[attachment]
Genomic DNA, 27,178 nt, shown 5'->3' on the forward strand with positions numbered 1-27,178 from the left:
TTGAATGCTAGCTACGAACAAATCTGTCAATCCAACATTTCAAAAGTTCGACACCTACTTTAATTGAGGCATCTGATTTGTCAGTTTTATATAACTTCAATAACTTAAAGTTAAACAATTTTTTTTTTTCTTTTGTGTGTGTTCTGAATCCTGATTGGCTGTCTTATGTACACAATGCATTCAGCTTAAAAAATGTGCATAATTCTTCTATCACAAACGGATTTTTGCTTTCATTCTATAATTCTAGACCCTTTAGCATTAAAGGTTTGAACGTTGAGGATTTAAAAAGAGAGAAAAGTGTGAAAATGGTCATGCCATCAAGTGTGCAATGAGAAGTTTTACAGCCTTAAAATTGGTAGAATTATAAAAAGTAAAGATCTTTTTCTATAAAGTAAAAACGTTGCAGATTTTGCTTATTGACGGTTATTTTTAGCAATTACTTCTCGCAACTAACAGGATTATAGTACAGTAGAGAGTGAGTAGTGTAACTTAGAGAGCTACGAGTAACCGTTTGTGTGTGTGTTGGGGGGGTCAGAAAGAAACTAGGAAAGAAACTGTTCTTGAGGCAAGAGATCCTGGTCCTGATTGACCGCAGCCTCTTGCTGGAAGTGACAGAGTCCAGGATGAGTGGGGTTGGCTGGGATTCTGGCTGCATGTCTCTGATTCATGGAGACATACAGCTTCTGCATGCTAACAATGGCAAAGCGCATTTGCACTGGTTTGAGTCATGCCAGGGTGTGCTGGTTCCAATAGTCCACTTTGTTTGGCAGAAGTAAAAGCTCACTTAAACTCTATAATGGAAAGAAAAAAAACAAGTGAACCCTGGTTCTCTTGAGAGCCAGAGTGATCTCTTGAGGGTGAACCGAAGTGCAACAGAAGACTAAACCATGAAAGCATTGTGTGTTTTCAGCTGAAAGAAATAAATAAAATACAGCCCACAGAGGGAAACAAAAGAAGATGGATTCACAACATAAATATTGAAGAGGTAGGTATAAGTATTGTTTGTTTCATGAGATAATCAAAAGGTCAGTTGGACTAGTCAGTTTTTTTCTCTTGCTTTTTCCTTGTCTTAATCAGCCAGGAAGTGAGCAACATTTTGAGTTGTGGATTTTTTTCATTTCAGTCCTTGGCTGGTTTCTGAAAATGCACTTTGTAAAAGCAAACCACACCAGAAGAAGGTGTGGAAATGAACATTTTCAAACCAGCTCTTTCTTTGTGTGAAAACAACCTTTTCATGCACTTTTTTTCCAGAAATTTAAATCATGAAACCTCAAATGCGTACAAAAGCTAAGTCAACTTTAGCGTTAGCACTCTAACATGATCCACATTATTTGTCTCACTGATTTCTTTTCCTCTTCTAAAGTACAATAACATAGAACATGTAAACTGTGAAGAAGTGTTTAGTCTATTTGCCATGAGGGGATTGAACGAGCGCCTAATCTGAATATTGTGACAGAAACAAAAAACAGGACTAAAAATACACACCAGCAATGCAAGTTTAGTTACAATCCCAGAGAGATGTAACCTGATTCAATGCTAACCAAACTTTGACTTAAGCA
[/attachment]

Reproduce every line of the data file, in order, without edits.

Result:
Genomic DNA, 27,178 nt, shown 5'->3' on the forward strand with positions numbered 1-27,178 from the left:
TTGAATGCTAGCTACGAACAAATCTGTCAATCCAACATTTCAAAAGTTCGACACCTACTTTAATTGAGGCATCTGATTTGTCAGTTTTATATAACTTCAATAACTTAAAGTTAAACAATTTTTTTTTTTCTTTTGTGTGTGTTCTGAATCCTGATTGGCTGTCTTATGTACACAATGCATTCAGCTTAAAAAATGTGCATAATTCTTCTATCACAAACGGATTTTTGCTTTCATTCTATAATTCTAGACCCTTTAGCATTAAAGGTTTGAACGTTGAGGATTTAAAAAGAGAGAAAAGTGTGAAAATGGTCATGCCATCAAGTGTGCAATGAGAAGTTTTACAGCCTTAAAATTGGTAGAATTATAAAAAGTAAAGATCTTTTTCTATAAAGTAAAAACGTTGCAGATTTTGCTTATTGACGGTTATTTTTAGCAATTACTTCTCGCAACTAACAGGATTATAGTACAGTAGAGAGTGAGTAGTGTAACTTAGAGAGCTACGAGTAACCGTTTGTGTGTGTGTTGGGGGGGTCAGAAAGAAACTAGGAAAGAAACTGTTCTTGAGGCAAGAGATCCTGGTCCTGATTGACCGCAGCCTCTTGCTGGAAGTGACAGAGTCCAGGATGAGTGGGGTTGGCTGGGATTCTGGCTGCATGTCTCTGATTCATGGAGACATACAGCTTCTGCATGCTAACAATGGCAAAGCGCATTTGCACTGGTTTGAGTCATGCCAGGGTGTGCTGGTTCCAATAGTCCACTTTGTTTGGCAGAAGTAAAAGCTCACTTAAACTCTATAATGGAAAGAAAAAAAACAAGTGAACCCTGGTTCTCTTGAGAGCCAGAGTGATCTCTTGAGGGTGAACCGAAGTGCAACAGAAGACTAAACCATGAAAGCATTGTGTGTTTTCAGCTGAAAGAAATAAATAAAATACAGCCCACAGAGGGAAACAAAAGAAGATGGATTCACAACATAAATATTGAAGAGGTAGGTATAAGTATTGTTTGTTTCATGAGATAATCAAAAGGTCAGTTGGACTAGTCAGTTTTTTTCTCTTGCTTTTTCCTTGTCTTAATCAGCCAGGAAGTGAGCAACATTTTGAGTTGTGGATTTTTTTCATTTCAGTCCTTGGCTGGTTTCTGAAAATGCACTTTGTAAAAGCAAACCACACCAGAAGAAGGTGTGGAAATGAACATTTTCAAACCAGCTCTTTCTTTGTGTGAAAACAACCTTTTCATGCACTTTTTTTCCAGAAATTTAAATCATGAAACCTCAAATGCGTACAAAAGCTAAGTCAACTTTAGCGTTAGCACTCTAACATGATCCACATTATTTGTCTCACTGATTTCTTTTCCTCTTCTAAAGTACAATAACATAGAACATGTAAACTGTGAAGAAGTGTTTAGTCTATTTGCCATGAGGGGATTGAACGAGCGCCTAATCTGAATATTGTGACAGAAACAAAAAACAGGACTAAAAATACACACCAGCAATGCAAGTTTAGTTACAATCCCAGAGAGATGTAACCTGATTCAATGCTAACCAAACTTTGACTTAAGCA